• We investigate the relationship between functional and architectural connectivity in the cerebral cortex by means of network reconstruction via time-delayed spike-train correlation. We begin by reconstructing the entire network, and then we sample the matrix randomly and use the tool of matrix completion to fill-in the rest of the network. To be more experimentally valid, we next examine a small “slice” or submatrix of the network and determine how much information we can deduce about the whole network from this small piece. An examination of the spectral properties of connectivity matrices forms a major part of this analysis.
  • Michelle Craft (Virginia Commonwealth University, United States)
    "Analyzing the differences in olfactory bulb spiking with ortho- and retronasal stimulation"
  • Olfaction is a key sense for many cognitive and behavioral tasks, and is particularly unique because odors can naturally enter the nasal cavity from the front or rear, i.e., ortho- and retro-nasal, respectively. Yet little is known about the differences in coordinated spiking in the olfactory bulb (a key odor processing center) with ortho versus retro stimulation, let alone how these different modes of olfaction may alter coding of odors. We simultaneously record many cells in rat olfactory bulb to assess the differences in spiking statistics, and develop a biophysical olfactory bulb network model to study the reason for these differences. Using theoretical and computational methods, we find that the olfactory bulb transfers input statistics differently for retro stimulation relative to ortho stimulation. Furthermore, our models show that the temporal profile of inputs is crucial for capturing our data and is thus a distinguishing feature between ortho and retro stimulation, even at the olfactory bulb. Understanding the spiking dynamics of the olfactory bulb with both ortho and retro stimulation is a key step for ultimately understanding how the brain codes odors with different modes of olfaction.
  • Andrea Barreiro (Southern Methodist University, United States)
    "Cell assembly detection in low firing-rate spike train data"
  • Cell assemblies, defined as groups of neurons forming temporal spike coordination, are thought to be fundamental units supporting major cognitive functions. Detecting cell assemblies is challenging since they can occur at a range of time scales and with a range of precisions, from synchronous spikes to co-variations in firing rate. A recently published cell assembly detection (CAD) algorithm (Russo and Durstewitz, 2017) addresses this ambiguity in time scale and precision; however, it is limited to spike trains with a relatively high number of total spikes, a condition which is frequently not met by the low temporal resolution data produced by calcium imaging. We first show how the CAD method can be modified to apply to sparse spike train data. This allows us to detect assemblies in calcium imaging data of neuronal activity in the CA1 region of the hippocampus, a brain region critical for encoding and generalizing contextual memories, during contextual fear conditioning training and tests. We found that assemblies in hippocampus play a role in encoding and retrieving contextual memories. In particular, there exists a group of assemblies whose exploratory activities predict the animal’s ability to distinguish different contexts. Moreover, the mechanisms for processing contextual information are different between two genetically distinct strains of mice that are included in the experiments.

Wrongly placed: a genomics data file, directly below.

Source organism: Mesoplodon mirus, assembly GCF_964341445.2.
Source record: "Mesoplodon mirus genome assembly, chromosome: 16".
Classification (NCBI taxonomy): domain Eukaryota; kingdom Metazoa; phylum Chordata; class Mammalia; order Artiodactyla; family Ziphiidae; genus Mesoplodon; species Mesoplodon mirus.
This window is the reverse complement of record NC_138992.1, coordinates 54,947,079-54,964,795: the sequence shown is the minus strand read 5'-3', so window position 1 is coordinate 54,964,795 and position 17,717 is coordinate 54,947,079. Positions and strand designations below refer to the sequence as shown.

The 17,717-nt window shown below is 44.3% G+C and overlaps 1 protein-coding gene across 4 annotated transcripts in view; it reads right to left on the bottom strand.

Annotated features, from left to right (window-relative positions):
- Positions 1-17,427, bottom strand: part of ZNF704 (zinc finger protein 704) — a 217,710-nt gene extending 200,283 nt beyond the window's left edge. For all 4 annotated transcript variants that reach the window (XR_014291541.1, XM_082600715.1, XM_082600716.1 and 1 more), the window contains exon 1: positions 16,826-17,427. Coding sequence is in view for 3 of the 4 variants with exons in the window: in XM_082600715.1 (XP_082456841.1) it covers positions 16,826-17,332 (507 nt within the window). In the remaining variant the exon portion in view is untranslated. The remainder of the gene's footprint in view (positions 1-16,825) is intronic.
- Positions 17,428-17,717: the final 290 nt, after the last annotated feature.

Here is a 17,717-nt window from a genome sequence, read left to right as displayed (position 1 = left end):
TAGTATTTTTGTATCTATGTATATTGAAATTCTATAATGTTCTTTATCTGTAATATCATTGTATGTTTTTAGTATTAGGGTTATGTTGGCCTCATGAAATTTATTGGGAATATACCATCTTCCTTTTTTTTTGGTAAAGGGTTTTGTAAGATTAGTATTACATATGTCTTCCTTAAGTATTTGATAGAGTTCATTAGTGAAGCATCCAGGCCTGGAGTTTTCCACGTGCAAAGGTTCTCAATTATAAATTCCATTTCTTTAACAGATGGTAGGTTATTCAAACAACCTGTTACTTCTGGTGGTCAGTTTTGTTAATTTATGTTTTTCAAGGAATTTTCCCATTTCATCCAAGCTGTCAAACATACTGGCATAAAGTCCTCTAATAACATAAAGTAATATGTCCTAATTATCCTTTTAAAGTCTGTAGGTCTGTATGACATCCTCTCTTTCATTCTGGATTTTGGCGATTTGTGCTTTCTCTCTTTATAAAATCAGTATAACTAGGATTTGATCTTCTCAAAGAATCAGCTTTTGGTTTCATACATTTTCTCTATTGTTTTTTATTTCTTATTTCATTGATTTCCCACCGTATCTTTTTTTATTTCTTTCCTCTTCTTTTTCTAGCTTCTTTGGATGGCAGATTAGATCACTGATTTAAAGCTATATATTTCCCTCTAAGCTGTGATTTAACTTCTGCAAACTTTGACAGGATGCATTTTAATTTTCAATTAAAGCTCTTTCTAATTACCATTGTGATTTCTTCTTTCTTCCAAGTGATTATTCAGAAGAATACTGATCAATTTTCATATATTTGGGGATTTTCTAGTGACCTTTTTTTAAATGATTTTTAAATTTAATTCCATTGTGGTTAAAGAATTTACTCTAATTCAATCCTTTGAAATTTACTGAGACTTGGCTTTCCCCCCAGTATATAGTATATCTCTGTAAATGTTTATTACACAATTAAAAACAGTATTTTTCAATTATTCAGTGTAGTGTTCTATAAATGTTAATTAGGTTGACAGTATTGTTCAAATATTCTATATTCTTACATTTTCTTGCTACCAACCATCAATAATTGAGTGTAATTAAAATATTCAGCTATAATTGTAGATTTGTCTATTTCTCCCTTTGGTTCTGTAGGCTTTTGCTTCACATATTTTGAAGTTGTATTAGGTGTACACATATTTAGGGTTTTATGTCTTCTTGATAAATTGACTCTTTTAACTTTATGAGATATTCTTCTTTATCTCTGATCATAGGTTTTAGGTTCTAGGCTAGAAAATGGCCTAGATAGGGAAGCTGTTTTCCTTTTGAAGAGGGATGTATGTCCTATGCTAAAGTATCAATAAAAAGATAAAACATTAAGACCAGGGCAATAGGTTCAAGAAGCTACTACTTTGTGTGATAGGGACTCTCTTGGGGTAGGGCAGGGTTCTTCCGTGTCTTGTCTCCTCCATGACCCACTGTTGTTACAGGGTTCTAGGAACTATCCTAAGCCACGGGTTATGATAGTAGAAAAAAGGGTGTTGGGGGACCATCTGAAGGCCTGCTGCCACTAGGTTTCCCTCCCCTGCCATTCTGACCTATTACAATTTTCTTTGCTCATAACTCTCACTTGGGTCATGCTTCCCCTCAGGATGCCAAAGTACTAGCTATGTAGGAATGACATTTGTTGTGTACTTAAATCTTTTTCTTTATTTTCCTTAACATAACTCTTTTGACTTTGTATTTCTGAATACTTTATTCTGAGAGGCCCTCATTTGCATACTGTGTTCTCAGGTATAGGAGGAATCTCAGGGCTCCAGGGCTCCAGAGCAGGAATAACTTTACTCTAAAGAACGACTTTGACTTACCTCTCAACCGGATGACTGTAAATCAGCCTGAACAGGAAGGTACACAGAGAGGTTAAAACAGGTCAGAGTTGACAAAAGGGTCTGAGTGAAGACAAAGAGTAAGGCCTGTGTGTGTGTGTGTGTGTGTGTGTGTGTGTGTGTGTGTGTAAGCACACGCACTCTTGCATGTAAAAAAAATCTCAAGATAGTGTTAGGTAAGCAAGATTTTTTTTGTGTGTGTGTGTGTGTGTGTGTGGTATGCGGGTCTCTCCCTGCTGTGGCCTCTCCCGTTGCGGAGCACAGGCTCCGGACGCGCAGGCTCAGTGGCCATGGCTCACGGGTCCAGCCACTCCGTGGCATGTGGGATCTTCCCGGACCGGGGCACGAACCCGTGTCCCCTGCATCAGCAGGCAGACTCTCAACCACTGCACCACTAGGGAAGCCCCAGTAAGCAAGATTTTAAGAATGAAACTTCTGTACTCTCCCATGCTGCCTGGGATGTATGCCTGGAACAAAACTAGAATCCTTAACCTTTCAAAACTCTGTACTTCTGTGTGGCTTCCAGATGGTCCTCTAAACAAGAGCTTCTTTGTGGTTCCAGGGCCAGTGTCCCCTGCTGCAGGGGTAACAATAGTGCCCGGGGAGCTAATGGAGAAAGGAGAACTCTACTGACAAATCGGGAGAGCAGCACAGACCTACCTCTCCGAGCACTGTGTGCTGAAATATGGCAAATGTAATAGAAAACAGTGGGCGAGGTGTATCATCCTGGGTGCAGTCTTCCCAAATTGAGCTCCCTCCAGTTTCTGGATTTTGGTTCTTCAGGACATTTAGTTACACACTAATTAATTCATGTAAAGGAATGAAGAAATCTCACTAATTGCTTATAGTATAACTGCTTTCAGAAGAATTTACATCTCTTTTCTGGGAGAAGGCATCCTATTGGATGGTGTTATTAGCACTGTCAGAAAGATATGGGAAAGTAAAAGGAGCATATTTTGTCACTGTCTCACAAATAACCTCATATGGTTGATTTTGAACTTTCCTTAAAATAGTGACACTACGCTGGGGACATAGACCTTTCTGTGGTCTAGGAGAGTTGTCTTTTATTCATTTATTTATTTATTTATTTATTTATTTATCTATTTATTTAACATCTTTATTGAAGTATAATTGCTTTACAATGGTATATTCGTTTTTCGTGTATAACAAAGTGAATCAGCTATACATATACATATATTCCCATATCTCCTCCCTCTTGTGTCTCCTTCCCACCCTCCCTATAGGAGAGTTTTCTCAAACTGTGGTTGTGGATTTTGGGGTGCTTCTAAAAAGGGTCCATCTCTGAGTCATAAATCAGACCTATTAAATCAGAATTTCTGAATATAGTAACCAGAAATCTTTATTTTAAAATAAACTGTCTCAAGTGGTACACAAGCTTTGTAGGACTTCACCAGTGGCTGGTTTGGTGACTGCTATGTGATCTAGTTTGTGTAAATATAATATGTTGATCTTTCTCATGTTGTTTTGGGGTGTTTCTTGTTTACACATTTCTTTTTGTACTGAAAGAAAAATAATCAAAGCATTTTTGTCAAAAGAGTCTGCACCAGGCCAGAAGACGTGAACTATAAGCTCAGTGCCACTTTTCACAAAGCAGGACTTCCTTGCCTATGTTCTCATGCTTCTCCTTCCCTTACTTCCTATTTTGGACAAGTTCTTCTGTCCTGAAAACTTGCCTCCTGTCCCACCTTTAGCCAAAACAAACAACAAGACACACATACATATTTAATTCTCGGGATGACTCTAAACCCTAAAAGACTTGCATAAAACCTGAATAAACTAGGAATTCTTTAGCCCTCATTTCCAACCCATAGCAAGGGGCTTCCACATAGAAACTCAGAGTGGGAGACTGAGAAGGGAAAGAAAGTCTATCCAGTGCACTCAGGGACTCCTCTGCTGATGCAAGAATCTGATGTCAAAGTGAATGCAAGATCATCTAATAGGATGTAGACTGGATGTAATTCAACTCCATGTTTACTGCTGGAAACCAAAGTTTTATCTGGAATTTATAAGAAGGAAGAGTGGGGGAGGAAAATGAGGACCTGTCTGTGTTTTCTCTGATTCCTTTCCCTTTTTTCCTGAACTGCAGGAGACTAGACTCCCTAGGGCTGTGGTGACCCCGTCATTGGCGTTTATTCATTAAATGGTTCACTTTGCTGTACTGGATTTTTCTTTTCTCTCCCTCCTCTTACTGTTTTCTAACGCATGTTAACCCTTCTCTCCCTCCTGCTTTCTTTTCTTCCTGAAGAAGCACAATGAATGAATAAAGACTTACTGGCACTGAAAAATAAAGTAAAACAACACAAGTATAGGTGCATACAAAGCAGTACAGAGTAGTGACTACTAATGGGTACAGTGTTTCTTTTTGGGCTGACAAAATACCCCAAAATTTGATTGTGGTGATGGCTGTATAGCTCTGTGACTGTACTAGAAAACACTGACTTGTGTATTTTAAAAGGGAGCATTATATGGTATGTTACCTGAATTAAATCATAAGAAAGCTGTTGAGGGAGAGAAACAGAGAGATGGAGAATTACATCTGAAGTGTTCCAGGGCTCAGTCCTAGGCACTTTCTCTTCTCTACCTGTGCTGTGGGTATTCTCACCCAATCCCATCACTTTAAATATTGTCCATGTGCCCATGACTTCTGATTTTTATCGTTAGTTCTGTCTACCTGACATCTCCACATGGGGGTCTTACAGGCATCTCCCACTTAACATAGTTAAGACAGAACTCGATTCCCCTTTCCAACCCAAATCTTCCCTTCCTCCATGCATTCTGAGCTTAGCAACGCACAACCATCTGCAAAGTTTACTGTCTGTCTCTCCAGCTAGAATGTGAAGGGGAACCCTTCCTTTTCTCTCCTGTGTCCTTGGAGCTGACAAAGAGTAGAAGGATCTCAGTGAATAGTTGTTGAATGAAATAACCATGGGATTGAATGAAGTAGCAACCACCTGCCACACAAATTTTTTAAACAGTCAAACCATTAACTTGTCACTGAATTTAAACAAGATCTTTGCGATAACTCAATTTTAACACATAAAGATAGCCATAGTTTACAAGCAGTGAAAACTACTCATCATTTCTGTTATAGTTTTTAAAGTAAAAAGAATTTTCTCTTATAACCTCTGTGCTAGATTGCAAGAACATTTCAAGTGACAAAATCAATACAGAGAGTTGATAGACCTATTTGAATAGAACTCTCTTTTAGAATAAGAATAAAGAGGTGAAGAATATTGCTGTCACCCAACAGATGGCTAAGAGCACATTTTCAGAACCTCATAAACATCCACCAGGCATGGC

• Wilten Nicola (University of Calgary, Canada)
    "One-shot learning of spike-sequences in the hippocampus using theta-oscillations"
  • The hippocampus is capable of rapidly learning incoming information, even if that information is only observed once. Further, this information can be replayed in a compressed format during Sharp Wave Ripples (SPW-R). We leveraged state-of-the-art techniques in training recurrent spiking networks to demonstrate how primarily interneuron networks can: 1) generate internal theta sequences to bind externally elicited spikes in the presence of septal inhibition, 2) compress learned spike sequences in the form of a SPW-R when septal inhibition is removed, 3) generate and refine gamma-assemblies during SPW-R mediated compression, and 4) regulate the inter-ripple-interval timing between SPW-R’s in ripple clusters. From the fast time scale of neurons to the slow time scale of behaviors, interneuron networks and theta oscillations serve as the scaffolding for one-shot learningby replaying, refining, and regulating spike sequences.

Ionic Flow through Membrane Channels

Organized by: Peter Bates (Michigan State University), Weishi Liu (Mathematics, U. Kansas, USA), Mingji Zhang (Mathematics, New Mexico Tech., USA)
Note: this minisymposia has multiple sessions. The second session is MS09-NEUR.

  • Bob Eisenberg (Molecular Biophysics & Physiology, Rush University, USA)
    "Maxwell’s Core Equations Exact, Universal, and Scary"
  • When the Maxwell equations are written without a dielectric constant, they are universal and exact, for biological and technological applications, from inside atoms to between stars. Dielectric and polarization phenomena need then to be described by stress strain relations for charge, that show how charge redistributes when the electric field is changed, in each system of interest. Conservation of total current (including the ethereal displacement current ε_0  ∂E∕∂t) is then as exact as the Maxwell equations themselves and independent of any property of matter. It is a consequence of the Lorentz invariance of the elementary charge, a property of all locally inertial systems, described by the theory of relativity. Exact Conservation of Total Current allows a redefinition of Kirchhoff’s current law that is itself exact. In unbranched systems like circuit components or ion channels, conservation of total current becomes equality. Spatial dependence of total current disappears in that case. Hopping phenomena disappear. Spatial Brownian motion disappears. The infinite variation of a Brownian model of thermal noise becomes the zero spatial variation of total current. Maxwell’s Core Equations become a perfect (spatial) low pass filter. An Exact and Universal theory of Electrodynamics is a scary challenge to scientists like me, trained to be skeptical of all sweeping claims to perfection.